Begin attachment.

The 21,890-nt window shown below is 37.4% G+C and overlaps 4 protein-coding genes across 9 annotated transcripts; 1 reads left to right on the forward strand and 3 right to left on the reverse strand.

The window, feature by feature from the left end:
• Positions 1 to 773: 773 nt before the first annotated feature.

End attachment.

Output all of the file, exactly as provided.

The 21,890-nt window shown below is 37.4% G+C and overlaps 4 protein-coding genes across 9 annotated transcripts; 1 reads left to right on the forward strand and 3 right to left on the reverse strand.

The window, feature by feature from the left end:
• Positions 1 to 773: 773 nt before the first annotated feature.